Sensory receptors

Sensory receptors:
Structures that respond to environmental changes/stimuli.
Activation of sensory receptor  depolarisation  transmission along afferent fibre

Sensation = awareness of the stimulus by the CNS; perception = interpretation of the stimulus by the CNS

Location of sensory receptors:
• exteroceptors – near or at body surface; sensitive to stimuli outside the body; eg touch pressure, pain, temperature
• interoceptors/visceroceptors – located within body; sensitive to stimuli inside the body; eg tissue stretching
• proprioceptors – located in musculoskeletal structures; sensitive to body movements

Type of stimulus detected:
• mechanoreceptors – respond to mechanical stimuli or deformation; eg touch, pressure, vibrations
• thermoreceptors – respond to changes in thermal stimuli/temperature; different receptors respond to heat and cold
• photoreceptors/electromagnetic receptors – respond to light; eg retina of eye
• chemoreceptors – respond to chemical stimuli/changes; eg taste and smell, oxygen concentrations in blood
• nociceptors – respond to stimuli that cause pain or tissue damage

Types of sensory receptors:
1) Unencapsulated:
a) Free nerve endings (widely distributed - located in epidermis (between epithelial cells), cornea, stomach, ligaments, joint capsules, bone; mechanoreceptors; sensations of pain, temperature, touch maybe pressure; A delta and C nerve fibres)
b) Merkel disc’s/modified free dendritic nerve endings (located on hairless skin near epidermal-dermal junction; mechanoreceptors; sensation of light pressure/touch; A beta nerve fibres)
c) Root hair plexuses (located in hair follicles; mechanoreceptors; sensation of hair movement and touch; A beta nerve fibres)
2) Encapsulated
a) Meissner’s corpuscles (located in dermal papillae of plantar surface of foot and palm; mechanoreceptors; sensations of light pressure, discriminative touch, low frequency vibration; A beta nerve fibres; low activation thresholds)
b) Krause’s end bulb (similar to Meissner’s corpuscles – located in mucosa)
c) Pacinian corpuscles (largest sensory receptor; located in dermis, ligaments, joint capsules; consists of about 70 layers in an onion like formation; mechanoreceptors; sensations of deep pressure, stretch, high frequency vibration; rapidly adapting; A beta fibres)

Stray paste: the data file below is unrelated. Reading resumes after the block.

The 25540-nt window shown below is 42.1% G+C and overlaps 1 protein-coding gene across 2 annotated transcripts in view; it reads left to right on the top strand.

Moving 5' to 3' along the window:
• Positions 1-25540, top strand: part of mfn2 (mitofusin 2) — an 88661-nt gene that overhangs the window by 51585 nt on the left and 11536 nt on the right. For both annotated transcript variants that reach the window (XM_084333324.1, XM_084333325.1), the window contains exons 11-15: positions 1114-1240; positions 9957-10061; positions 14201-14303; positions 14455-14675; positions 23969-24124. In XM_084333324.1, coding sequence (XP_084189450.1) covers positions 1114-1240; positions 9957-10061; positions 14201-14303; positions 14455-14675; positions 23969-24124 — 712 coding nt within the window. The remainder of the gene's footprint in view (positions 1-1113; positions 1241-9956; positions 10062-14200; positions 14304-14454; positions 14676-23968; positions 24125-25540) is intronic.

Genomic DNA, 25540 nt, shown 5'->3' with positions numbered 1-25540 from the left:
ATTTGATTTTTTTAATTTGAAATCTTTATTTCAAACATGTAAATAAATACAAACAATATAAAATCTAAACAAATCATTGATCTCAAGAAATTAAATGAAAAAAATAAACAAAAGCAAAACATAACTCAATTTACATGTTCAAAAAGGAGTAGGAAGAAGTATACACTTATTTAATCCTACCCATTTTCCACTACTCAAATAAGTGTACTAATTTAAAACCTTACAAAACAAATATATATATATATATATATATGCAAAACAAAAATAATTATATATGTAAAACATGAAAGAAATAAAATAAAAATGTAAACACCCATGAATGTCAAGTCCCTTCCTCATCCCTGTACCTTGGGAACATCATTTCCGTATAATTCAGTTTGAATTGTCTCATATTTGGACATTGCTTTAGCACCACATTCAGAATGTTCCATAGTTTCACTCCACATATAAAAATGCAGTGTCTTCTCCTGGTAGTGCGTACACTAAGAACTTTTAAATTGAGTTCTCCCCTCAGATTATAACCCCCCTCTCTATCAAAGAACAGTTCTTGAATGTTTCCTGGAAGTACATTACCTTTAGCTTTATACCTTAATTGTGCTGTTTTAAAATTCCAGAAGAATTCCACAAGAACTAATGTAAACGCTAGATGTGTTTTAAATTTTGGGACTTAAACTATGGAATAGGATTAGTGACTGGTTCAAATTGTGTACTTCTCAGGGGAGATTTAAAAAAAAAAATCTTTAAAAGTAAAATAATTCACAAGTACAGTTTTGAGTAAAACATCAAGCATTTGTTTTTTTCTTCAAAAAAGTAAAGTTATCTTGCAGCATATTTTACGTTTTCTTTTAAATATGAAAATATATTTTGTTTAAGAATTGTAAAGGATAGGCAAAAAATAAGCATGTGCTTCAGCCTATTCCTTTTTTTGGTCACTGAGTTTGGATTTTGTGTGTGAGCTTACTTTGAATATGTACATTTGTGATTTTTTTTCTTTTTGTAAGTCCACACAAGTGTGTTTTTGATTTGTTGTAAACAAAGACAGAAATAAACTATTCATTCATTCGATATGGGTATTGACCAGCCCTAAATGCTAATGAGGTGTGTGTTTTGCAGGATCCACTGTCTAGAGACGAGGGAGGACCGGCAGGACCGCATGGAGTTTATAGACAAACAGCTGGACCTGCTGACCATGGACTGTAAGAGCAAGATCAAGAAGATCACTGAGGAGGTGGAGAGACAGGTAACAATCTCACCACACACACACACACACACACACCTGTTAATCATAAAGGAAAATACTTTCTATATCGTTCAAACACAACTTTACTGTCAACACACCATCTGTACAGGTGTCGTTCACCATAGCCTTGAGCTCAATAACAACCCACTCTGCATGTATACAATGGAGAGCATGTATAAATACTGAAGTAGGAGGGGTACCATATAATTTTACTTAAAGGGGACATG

d) Ruffini’s corpuscles/ending (located in dermis of hairy skin, more superficial than Pacinian corpuscles; receptor is lamellated and fluid filled; mechanoreceptors; sensations of deep pressure, stretch; slowly adapting; A beta fibres)
3) Other
a) Muscle/neuromuscular spindles (fusiform shaped receptor located in skeletal muscle; mechanoreceptors; sensation of muscle stretch  proprioception; A alpha and beta fibres)
b) Golgi tendon organs (GTO)/neurotendinous spindles (spindle shaped receptors located in tendons among collagen fascicles; consist of connective tissue capsule that enclose some tendon strands with sensory endings; mechanoreceptors; sensations of tendon stretch  proprioception/A alpha fibres; muscle contraction generates more nervous activity than passive stretch)
c) Joint kinaesthetic receptors (4 types; one is a non-encapsulated, others resemble Pacinian, Ruffini’s and tendon stretch receptors; located in joint capsule  proprioception and transmission of pain)

Sensory receptor potentials:
If stimulus is of threshold strength  changes in membrane permeability  action potential is generated and propagated

Adaptation:
reduced responsiveness to a stimulus that is unchanging
the receptor membrane becomes less responsive with time  decline in frequency of action potentials (eg less awareness of feeling of clothing against skin)
does not occur to pain or proprioception receptors
receptor types can be classified as rapid adapting (free nerve endings, hair follicle receptors, Pacinian corpuscles, Meissner’s corpuscles), fast adapting (muscles and tendon receptors) or slow adapting (Merkel’s discs, Ruffini’s corpuscles)

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